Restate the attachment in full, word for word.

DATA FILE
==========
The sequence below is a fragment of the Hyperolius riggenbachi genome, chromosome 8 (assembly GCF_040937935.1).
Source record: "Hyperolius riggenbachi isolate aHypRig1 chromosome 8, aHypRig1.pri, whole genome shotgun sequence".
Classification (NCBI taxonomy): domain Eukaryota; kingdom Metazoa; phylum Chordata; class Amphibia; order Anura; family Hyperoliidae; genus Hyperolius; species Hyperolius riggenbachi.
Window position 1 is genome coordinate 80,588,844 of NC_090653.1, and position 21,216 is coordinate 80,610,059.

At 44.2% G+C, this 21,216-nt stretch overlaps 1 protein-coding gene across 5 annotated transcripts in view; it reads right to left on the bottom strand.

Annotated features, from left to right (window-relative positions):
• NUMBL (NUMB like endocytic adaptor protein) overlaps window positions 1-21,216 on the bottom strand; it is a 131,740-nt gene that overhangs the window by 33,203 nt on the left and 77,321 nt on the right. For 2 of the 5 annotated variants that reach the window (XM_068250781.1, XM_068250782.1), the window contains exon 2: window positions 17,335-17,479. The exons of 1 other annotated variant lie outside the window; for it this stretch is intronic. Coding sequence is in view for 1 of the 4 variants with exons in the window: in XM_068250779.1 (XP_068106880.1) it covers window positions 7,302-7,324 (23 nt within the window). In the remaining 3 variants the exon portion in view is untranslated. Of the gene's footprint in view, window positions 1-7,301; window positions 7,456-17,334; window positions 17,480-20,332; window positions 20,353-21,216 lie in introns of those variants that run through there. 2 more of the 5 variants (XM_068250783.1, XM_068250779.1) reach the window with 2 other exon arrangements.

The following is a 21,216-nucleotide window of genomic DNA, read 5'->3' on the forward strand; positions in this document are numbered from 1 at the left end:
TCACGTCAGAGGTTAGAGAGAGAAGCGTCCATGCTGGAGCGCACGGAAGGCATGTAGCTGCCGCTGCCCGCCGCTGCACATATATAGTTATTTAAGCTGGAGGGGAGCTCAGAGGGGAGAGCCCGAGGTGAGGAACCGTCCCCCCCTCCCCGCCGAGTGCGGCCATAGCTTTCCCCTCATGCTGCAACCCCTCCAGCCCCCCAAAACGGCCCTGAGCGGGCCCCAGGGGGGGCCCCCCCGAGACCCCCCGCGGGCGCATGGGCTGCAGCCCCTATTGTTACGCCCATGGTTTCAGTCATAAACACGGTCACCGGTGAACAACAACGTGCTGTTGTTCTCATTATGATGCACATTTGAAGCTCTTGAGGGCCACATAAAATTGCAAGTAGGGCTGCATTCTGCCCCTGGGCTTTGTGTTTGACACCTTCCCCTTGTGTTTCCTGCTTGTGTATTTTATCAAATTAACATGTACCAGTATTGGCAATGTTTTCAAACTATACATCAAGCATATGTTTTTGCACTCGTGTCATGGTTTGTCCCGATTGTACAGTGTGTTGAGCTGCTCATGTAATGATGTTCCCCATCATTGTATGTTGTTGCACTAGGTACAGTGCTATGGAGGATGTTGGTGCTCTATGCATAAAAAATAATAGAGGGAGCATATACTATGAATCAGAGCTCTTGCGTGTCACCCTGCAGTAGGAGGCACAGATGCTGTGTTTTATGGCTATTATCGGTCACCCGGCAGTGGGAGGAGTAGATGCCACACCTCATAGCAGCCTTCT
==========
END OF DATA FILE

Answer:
The sequence below is a fragment of the Hyperolius riggenbachi genome, chromosome 8 (assembly GCF_040937935.1).
Source record: "Hyperolius riggenbachi isolate aHypRig1 chromosome 8, aHypRig1.pri, whole genome shotgun sequence".
Classification (NCBI taxonomy): domain Eukaryota; kingdom Metazoa; phylum Chordata; class Amphibia; order Anura; family Hyperoliidae; genus Hyperolius; species Hyperolius riggenbachi.
Window position 1 is genome coordinate 80,588,844 of NC_090653.1, and position 21,216 is coordinate 80,610,059.

At 44.2% G+C, this 21,216-nt stretch overlaps 1 protein-coding gene across 5 annotated transcripts in view; it reads right to left on the bottom strand.

Annotated features, from left to right (window-relative positions):
• NUMBL (NUMB like endocytic adaptor protein) overlaps window positions 1-21,216 on the bottom strand; it is a 131,740-nt gene that overhangs the window by 33,203 nt on the left and 77,321 nt on the right. For 2 of the 5 annotated variants that reach the window (XM_068250781.1, XM_068250782.1), the window contains exon 2: window positions 17,335-17,479. The exons of 1 other annotated variant lie outside the window; for it this stretch is intronic. Coding sequence is in view for 1 of the 4 variants with exons in the window: in XM_068250779.1 (XP_068106880.1) it covers window positions 7,302-7,324 (23 nt within the window). In the remaining 3 variants the exon portion in view is untranslated. Of the gene's footprint in view, window positions 1-7,301; window positions 7,456-17,334; window positions 17,480-20,332; window positions 20,353-21,216 lie in introns of those variants that run through there. 2 more of the 5 variants (XM_068250783.1, XM_068250779.1) reach the window with 2 other exon arrangements.

The following is a 21,216-nucleotide window of genomic DNA, read 5'->3' on the forward strand; positions in this document are numbered from 1 at the left end:
TCACGTCAGAGGTTAGAGAGAGAAGCGTCCATGCTGGAGCGCACGGAAGGCATGTAGCTGCCGCTGCCCGCCGCTGCACATATATAGTTATTTAAGCTGGAGGGGAGCTCAGAGGGGAGAGCCCGAGGTGAGGAACCGTCCCCCCCTCCCCGCCGAGTGCGGCCATAGCTTTCCCCTCATGCTGCAACCCCTCCAGCCCCCCAAAACGGCCCTGAGCGGGCCCCAGGGGGGGCCCCCCCGAGACCCCCCGCGGGCGCATGGGCTGCAGCCCCTATTGTTACGCCCATGGTTTCAGTCATAAACACGGTCACCGGTGAACAACAACGTGCTGTTGTTCTCATTATGATGCACATTTGAAGCTCTTGAGGGCCACATAAAATTGCAAGTAGGGCTGCATTCTGCCCCTGGGCTTTGTGTTTGACACCTTCCCCTTGTGTTTCCTGCTTGTGTATTTTATCAAATTAACATGTACCAGTATTGGCAATGTTTTCAAACTATACATCAAGCATATGTTTTTGCACTCGTGTCATGGTTTGTCCCGATTGTACAGTGTGTTGAGCTGCTCATGTAATGATGTTCCCCATCATTGTATGTTGTTGCACTAGGTACAGTGCTATGGAGGATGTTGGTGCTCTATGCATAAAAAATAATAGAGGGAGCATATACTATGAATCAGAGCTCTTGCGTGTCACCCTGCAGTAGGAGGCACAGATGCTGTGTTTTATGGCTATTATCGGTCACCCGGCAGTGGGAGGAGTAGATGCCACACCTCATAGCAGCCTTCT